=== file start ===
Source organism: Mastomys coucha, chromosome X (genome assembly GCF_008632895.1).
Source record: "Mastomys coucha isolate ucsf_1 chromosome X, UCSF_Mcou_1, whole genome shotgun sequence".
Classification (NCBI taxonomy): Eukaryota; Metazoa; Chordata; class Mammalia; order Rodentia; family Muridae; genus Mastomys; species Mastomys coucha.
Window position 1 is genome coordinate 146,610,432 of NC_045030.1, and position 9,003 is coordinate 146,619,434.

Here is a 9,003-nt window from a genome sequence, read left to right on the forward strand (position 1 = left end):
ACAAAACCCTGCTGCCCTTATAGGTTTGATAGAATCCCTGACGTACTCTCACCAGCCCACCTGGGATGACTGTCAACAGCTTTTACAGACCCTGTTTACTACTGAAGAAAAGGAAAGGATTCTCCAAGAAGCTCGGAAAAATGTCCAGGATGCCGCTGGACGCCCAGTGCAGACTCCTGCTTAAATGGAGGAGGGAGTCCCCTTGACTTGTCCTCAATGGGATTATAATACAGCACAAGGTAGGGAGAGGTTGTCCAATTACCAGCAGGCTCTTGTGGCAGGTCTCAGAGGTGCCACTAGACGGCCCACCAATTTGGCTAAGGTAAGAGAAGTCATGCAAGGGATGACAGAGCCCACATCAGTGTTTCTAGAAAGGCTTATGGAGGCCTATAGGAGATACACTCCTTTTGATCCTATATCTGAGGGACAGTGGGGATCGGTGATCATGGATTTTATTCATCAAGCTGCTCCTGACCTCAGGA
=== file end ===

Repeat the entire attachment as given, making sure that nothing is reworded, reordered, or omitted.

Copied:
Source organism: Mastomys coucha, chromosome X (genome assembly GCF_008632895.1).
Source record: "Mastomys coucha isolate ucsf_1 chromosome X, UCSF_Mcou_1, whole genome shotgun sequence".
Classification (NCBI taxonomy): Eukaryota; Metazoa; Chordata; class Mammalia; order Rodentia; family Muridae; genus Mastomys; species Mastomys coucha.
Window position 1 is genome coordinate 146,610,432 of NC_045030.1, and position 9,003 is coordinate 146,619,434.

Here is a 9,003-nt window from a genome sequence, read left to right on the forward strand (position 1 = left end):
ACAAAACCCTGCTGCCCTTATAGGTTTGATAGAATCCCTGACGTACTCTCACCAGCCCACCTGGGATGACTGTCAACAGCTTTTACAGACCCTGTTTACTACTGAAGAAAAGGAAAGGATTCTCCAAGAAGCTCGGAAAAATGTCCAGGATGCCGCTGGACGCCCAGTGCAGACTCCTGCTTAAATGGAGGAGGGAGTCCCCTTGACTTGTCCTCAATGGGATTATAATACAGCACAAGGTAGGGAGAGGTTGTCCAATTACCAGCAGGCTCTTGTGGCAGGTCTCAGAGGTGCCACTAGACGGCCCACCAATTTGGCTAAGGTAAGAGAAGTCATGCAAGGGATGACAGAGCCCACATCAGTGTTTCTAGAAAGGCTTATGGAGGCCTATAGGAGATACACTCCTTTTGATCCTATATCTGAGGGACAGTGGGGATCGGTGATCATGGATTTTATTCATCAAGCTGCTCCTGACCTCAGGA